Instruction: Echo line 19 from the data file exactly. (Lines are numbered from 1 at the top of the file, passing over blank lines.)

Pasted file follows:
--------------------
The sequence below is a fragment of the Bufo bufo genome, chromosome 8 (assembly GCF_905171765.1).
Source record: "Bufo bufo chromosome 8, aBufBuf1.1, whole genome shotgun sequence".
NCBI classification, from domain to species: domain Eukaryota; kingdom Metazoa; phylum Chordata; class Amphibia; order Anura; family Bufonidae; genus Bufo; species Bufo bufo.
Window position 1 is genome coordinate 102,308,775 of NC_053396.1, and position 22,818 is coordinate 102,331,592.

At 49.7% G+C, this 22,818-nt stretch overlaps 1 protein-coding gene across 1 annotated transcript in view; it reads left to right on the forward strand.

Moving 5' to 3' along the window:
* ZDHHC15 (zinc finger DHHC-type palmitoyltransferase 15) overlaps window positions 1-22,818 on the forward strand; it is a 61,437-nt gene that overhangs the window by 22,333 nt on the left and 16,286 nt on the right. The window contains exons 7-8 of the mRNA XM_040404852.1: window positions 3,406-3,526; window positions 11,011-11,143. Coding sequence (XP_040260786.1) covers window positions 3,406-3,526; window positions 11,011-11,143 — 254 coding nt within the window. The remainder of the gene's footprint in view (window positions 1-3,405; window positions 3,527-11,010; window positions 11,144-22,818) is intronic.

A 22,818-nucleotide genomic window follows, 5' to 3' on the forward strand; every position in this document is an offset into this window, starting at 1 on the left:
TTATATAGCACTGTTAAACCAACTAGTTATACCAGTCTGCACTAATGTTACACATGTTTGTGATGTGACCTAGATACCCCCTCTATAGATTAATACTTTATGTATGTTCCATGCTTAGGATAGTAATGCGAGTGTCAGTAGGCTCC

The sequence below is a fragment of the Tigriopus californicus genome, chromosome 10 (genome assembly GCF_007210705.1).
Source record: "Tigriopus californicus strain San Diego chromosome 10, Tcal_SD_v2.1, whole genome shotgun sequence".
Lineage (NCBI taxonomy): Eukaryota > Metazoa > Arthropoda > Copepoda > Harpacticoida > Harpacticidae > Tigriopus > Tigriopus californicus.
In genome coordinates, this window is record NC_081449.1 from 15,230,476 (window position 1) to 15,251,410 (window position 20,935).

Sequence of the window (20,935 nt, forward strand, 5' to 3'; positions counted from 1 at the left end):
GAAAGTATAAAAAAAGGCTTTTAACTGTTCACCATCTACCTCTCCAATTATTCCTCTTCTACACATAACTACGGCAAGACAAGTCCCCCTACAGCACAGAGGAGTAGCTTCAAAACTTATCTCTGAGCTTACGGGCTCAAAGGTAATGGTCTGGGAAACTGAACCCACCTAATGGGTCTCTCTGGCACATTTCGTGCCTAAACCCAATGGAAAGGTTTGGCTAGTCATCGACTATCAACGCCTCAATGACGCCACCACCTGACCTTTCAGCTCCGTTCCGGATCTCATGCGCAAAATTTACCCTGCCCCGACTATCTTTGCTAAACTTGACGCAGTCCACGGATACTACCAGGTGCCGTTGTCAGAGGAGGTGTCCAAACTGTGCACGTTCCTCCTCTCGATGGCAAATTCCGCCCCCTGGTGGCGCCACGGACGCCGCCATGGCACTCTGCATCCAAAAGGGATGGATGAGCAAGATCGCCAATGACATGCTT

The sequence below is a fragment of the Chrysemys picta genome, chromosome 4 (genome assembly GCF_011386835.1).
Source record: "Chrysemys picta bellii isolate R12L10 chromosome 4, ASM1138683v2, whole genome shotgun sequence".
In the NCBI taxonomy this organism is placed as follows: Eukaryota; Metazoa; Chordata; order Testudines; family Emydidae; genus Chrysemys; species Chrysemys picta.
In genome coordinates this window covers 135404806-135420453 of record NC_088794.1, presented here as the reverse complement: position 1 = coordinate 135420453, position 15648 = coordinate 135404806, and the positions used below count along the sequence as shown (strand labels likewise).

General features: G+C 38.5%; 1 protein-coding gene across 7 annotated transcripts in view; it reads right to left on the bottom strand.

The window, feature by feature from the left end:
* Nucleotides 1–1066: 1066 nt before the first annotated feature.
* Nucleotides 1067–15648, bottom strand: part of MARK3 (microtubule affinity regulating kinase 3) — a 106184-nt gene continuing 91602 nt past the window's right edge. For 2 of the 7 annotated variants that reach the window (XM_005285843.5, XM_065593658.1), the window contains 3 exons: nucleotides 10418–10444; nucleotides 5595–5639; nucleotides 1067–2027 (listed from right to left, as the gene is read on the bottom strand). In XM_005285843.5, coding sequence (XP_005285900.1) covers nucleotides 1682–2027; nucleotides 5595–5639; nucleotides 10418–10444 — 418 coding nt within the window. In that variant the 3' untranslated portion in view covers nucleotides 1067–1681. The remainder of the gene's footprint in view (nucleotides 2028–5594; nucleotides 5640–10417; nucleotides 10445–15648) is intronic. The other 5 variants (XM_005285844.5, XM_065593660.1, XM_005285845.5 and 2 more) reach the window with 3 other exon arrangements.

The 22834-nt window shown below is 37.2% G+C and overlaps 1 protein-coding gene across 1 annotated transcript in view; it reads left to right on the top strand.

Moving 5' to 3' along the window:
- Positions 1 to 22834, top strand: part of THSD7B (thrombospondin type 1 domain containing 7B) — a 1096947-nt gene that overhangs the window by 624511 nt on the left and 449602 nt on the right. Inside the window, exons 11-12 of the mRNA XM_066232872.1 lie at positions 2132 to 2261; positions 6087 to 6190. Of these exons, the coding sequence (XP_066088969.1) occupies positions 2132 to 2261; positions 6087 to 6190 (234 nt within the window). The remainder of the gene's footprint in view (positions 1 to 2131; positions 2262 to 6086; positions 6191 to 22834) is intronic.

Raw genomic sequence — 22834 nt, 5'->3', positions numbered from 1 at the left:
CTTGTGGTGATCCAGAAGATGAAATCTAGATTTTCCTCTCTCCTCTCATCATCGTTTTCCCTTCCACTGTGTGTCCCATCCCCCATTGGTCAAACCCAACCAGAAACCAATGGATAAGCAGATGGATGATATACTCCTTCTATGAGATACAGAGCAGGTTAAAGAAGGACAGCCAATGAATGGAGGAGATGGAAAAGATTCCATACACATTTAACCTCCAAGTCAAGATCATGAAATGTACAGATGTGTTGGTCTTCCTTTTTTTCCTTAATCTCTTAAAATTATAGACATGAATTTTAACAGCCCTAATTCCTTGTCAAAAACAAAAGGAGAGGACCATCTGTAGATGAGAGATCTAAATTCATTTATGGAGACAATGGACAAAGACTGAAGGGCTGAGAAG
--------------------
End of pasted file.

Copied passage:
In genome coordinates this window covers 135404806-135420453 of record NC_088794.1, presented here as the reverse complement: position 1 = coordinate 135420453, position 15648 = coordinate 135404806, and the positions used below count along the sequence as shown (strand labels likewise).